About this course
The purest abstraction of a database is a file stored in a computer disk. Then, a (relational) database management system is a piece of software that allows one to read portions of the file using the SQL language. This over-simplification serves as a starting point of how (relational) databases and DBMS are built.
The Teradata Corporation defines Teradata Database (renamed to Vantage) as “ an information repository supported by tools and utilities that make it a complete and active relational database management system.” The Teradata Database follows a parallel processing architecture.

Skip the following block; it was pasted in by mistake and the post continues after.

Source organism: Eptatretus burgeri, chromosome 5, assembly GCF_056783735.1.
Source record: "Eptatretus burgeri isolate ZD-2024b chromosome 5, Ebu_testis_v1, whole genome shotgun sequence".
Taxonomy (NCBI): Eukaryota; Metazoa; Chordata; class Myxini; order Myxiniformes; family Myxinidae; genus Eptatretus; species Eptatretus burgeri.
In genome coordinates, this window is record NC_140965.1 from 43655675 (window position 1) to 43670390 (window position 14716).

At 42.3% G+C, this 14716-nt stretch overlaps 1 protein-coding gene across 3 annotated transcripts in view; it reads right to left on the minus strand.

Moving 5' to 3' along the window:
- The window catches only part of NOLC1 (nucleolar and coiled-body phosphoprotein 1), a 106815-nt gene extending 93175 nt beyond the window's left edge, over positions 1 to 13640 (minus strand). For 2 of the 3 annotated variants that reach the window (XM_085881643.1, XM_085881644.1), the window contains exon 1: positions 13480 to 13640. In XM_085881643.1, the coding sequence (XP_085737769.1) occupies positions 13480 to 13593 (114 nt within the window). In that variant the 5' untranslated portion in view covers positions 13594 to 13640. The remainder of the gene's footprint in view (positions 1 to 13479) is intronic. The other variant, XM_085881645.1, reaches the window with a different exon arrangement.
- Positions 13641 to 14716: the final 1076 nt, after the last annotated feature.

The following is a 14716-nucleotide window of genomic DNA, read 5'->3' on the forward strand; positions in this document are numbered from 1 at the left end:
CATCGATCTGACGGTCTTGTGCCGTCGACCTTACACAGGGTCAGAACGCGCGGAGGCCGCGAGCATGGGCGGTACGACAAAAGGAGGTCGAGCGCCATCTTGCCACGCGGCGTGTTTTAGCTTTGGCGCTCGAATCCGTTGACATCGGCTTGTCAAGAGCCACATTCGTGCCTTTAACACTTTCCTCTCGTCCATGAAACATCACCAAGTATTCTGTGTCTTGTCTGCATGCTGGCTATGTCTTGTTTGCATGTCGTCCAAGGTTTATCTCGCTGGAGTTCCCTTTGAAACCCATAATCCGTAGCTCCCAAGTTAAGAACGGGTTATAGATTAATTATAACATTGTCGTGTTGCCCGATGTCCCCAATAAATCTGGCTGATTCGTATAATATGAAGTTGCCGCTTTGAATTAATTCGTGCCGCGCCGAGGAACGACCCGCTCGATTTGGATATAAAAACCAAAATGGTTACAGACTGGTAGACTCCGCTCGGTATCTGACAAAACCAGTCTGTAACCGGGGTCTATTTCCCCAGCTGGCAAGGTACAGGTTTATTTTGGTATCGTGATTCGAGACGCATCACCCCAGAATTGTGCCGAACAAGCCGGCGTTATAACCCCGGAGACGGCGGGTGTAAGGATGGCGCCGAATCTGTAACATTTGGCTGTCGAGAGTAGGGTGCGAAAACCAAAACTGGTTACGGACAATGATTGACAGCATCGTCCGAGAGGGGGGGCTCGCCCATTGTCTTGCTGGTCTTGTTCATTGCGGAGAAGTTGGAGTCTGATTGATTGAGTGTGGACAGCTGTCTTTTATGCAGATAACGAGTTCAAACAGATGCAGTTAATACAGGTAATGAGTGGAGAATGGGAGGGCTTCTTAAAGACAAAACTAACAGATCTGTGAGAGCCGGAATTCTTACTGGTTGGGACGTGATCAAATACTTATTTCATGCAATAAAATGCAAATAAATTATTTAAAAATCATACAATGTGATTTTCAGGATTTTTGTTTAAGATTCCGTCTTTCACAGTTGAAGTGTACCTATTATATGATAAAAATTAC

In this module, we visit all the building blocks we will need to explore performance tuning in the next chapters. These are the topics of parallel database architectures; the shared-nothing architecture of Teradata; hardware and software components of Teradata, including cabinets, cliques, clusters, nodes, hot-standby nodes, Parallel Database Extensions, Parsing Engine (PE), BYNET, Access Module Processor (AMP), VProc, and Database File System; database objects; storing physical rows in an AMP VDisk, including the Teradata parallel hash algorithm, AMP hash maps, row hashes, physical rows, data blocks, VDisk logical sectors and cylinders, and the Master and Cylinder Index; logical row- and columnar orientation; and DBMS services, including the fallback AMP hash maps, Teradata Intelligent Memory, transactions, permanent and transient journals, WAL protocol, locks and deadlock handling, sessions, and workload management.
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